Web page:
Left-brain or Right-brain driven?
The power of data: how to evolve and compete in the age of the customer
We are now living in the age of the customer. Technology, social mobility and connectivity mean our customers no longer compare us to the company down the road – but to global brands that are well ahead of the game. Companies like Uber, Amazon and Apple have all raised the bar when it comes to providing a complete experience and, as a result, we, as consumers, now expect a personalised, seamless experience that is relevant and engaging from every brand we deal with.
This is only possible with data.
For me, this is an extremely exciting time as, after almost two decades of working in the data industry, we are finally starting to see companies understand its power and the benefits to their business. Those at the top of their game are the ones who have made it fundamental to their business and are currently leveraging and building tremendous value from it. It is no longer something that companies can afford to relegate to the backroom. Many forward-thinking boards and executives have finally recognised that, to compete in a digital-driven market, data is fundamental to everything and deserves a seat at the top table.
As marketers, that is hugely exciting as it means there is long-term commitment and investment in, what is fast-becoming, a core driver for business in the digital age.
But how do you use it to get closer to your customers and deliver a seamless, relevant experience?
Many companies are already grappling with this very issue, and it is not a simple road. Fundamental to becoming a data-driven organisation is the need to evolve away from the traditional company structure internally and develop a new way of thinking. For many, this requires a massive cultural shift that challenges the norm and involves a significant amount of change.
Put simply; companies can no longer afford to work in silos if they want to deliver a seamless experience to their customers. Every part of a business holds specific data sets which need to be combined and shared across the business to ensure it can provide the right experience to the customer, at the right time. While many companies may argue they already do this, in practice it is quite difficult to achieve because of legacy systems, territory issues within departments and it also requires a cultural shift in thinking and working as a business. In my view, only a few companies have managed to do this well so far – and we are proud to be working alongside some of them.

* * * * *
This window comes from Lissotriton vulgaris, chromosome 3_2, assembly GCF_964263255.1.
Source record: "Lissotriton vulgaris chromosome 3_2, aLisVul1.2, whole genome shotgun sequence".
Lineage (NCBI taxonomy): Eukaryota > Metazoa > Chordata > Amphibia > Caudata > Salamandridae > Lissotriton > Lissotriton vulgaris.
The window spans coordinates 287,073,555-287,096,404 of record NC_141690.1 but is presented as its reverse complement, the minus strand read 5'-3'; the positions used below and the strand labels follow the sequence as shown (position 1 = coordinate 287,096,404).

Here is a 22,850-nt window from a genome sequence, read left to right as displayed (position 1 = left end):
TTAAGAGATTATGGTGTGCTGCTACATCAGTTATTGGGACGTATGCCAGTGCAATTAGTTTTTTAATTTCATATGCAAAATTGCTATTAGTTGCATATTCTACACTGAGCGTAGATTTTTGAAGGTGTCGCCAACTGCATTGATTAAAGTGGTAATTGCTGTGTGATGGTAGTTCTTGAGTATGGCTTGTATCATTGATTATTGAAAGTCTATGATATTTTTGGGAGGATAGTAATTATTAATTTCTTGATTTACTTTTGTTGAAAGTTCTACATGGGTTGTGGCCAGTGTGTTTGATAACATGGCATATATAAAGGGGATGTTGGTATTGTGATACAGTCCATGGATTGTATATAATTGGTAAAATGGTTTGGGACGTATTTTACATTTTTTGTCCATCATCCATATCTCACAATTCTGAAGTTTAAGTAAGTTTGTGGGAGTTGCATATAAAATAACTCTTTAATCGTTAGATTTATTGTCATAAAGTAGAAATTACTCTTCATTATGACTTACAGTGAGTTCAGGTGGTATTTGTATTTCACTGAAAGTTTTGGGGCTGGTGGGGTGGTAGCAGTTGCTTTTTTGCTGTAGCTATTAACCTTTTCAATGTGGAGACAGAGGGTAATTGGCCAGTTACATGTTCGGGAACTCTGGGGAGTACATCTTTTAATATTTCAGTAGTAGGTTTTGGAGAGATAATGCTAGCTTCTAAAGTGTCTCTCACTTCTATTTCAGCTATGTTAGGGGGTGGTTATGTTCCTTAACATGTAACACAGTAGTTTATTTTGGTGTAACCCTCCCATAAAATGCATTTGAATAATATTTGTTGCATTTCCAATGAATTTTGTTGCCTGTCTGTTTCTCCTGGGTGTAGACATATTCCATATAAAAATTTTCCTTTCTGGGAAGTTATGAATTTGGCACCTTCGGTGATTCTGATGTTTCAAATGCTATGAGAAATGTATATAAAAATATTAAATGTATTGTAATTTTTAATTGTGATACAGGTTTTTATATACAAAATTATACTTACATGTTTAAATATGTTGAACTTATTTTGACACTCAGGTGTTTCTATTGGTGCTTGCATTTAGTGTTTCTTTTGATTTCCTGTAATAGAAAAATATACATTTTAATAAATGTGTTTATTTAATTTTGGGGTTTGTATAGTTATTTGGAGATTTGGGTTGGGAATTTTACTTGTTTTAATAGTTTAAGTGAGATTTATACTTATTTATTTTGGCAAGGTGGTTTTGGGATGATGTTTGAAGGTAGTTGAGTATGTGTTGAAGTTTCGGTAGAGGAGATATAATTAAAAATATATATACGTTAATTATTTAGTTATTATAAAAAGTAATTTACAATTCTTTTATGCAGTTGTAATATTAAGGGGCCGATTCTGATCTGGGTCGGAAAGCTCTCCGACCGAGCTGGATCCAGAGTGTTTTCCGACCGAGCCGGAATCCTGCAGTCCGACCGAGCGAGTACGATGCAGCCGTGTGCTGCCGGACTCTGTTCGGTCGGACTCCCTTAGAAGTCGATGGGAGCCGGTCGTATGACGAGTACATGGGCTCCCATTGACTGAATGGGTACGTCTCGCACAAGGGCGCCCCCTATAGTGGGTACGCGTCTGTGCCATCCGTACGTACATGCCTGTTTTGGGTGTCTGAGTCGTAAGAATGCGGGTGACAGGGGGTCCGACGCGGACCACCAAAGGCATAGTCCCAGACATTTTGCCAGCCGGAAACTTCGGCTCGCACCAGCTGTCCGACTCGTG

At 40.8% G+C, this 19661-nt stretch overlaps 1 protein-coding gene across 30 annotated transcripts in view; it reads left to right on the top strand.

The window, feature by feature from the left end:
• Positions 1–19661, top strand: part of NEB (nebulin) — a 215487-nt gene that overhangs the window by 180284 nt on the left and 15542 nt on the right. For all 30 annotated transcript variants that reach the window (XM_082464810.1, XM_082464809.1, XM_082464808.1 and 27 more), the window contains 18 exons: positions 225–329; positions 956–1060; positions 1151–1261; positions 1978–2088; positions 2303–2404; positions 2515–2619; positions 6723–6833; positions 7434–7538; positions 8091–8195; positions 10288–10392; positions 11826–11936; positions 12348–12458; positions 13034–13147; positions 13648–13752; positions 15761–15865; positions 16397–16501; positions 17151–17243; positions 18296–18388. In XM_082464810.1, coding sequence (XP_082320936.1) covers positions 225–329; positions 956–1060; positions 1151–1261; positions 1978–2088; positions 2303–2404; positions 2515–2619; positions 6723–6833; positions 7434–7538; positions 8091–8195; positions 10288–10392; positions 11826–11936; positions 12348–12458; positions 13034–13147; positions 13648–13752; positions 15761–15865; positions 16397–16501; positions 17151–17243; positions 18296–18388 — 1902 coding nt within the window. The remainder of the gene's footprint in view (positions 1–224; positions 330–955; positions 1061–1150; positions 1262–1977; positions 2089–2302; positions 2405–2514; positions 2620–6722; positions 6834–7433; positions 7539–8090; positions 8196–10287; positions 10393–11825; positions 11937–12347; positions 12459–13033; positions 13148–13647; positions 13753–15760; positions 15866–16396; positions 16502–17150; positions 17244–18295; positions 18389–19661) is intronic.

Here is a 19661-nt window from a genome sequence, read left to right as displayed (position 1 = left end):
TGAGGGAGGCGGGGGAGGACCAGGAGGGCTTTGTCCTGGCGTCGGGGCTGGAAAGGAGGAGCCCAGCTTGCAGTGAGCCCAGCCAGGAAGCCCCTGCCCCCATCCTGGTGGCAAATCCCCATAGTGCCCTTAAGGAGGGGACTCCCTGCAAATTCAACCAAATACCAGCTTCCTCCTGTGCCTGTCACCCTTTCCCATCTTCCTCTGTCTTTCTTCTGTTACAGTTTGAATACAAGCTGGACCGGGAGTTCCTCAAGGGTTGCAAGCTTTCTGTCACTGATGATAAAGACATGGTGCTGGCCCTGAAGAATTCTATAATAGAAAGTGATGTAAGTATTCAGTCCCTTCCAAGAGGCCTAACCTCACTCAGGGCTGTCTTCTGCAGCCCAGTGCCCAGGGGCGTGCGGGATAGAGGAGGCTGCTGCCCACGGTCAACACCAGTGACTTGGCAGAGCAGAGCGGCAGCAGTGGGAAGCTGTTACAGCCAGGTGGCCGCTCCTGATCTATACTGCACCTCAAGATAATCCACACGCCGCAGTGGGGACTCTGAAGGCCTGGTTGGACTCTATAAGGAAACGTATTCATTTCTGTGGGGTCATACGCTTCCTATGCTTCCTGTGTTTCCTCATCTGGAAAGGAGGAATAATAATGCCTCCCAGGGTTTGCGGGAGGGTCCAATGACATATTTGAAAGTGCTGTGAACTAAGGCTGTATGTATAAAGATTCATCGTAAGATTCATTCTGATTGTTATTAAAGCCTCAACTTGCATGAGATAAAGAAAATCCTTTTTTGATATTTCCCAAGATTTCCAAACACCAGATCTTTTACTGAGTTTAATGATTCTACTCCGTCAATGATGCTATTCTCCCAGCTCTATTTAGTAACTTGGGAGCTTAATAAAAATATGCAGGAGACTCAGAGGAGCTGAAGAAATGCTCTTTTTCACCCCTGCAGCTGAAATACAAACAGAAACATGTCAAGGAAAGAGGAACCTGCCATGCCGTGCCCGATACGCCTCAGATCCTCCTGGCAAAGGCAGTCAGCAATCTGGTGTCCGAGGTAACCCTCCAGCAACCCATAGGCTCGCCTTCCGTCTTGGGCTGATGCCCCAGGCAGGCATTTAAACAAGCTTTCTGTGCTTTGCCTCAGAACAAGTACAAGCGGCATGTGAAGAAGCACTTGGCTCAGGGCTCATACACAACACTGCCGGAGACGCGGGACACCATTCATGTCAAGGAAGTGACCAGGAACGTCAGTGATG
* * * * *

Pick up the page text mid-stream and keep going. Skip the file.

In saying that, it’s encouraging to see many companies already attempting to do this with the appointment of new roles such as Chief Data, Customer, Technology or Digital Officers. And while this is a great step in the right direction, it doesn’t necessarily solve the problem as it adds a whole new level of complexity in regards to governance and structure without affecting real cultural change.
To execute on being customer-centric, agile and innovative, the whole organisational structure has to change. There’s no point having a Chief Data Officer who only focuses on the data and a Technology Officer who is only focused on infrastructure and operations without having visibility of the customer.
To compete with large global brands, companies now need to be driven by both left-brain and right-brain thinking. It is no longer possible to evolve and develop with either in isolation if you want to deliver a complete end-to-end customer experience.
Right-brain thinking is core to the creative design of an experience that engages customers and delivers value. At the same time, left-brain thinking is required to understand the data and technology to execute and deliver a contextual, relevant and personalised message.
So what does this all mean for you as a marketer? In the age of the customer, it’s imperative you understand the technology and data within your business regardless of whether you are a left or right-brain thinker. In order to deliver value, you need to be able to think from both sides so you remain in a unique position to influence customer-centricity within your business. You also need to take a leadership role and help drive change and collaboration across the business.
If you look at the metrics of what defines success from a leadership perspective, traditional business measurement used to be all about PNL, production, efficiency and productivity. In today’s world, success is also now measured by net promoter scores, customer communication volumes, click-throughs, conversions and the number of shares and likes you have. That’s a massive shift in quite a short time from traditional metrics without us even realising it and marketers are at the coal-face when it comes to driving how these factors are influenced.
A couple of years ago I wrote an article titled ‘The art of data’ in which I said “…Through data, the unexpected truth and authenticity of the world around us is revealed. Data can uncover human behaviour that we may not see. And when you combine that with human creativity and imagination, it can result in something magical.”. That’s left and right brain thinking in action and that statement is now more important than ever. There’s no doubting today’s customer-centric world is unchartered territory that requires new thinking from not just marketers, but from all parts of the business. However, the old adage of “who dares wins” will set those who dare to try something new apart from the rest of the pack in this data and digitally-driven world.
Carmen Vicelich is founder and CEO of Data Insight . Her company works with over 70 large companies including BMW, ASB, Skycity, BNZ, Genesis, and Z Energy to deliver innovation and game-changing value through the powerful combination of data, technology and analytics.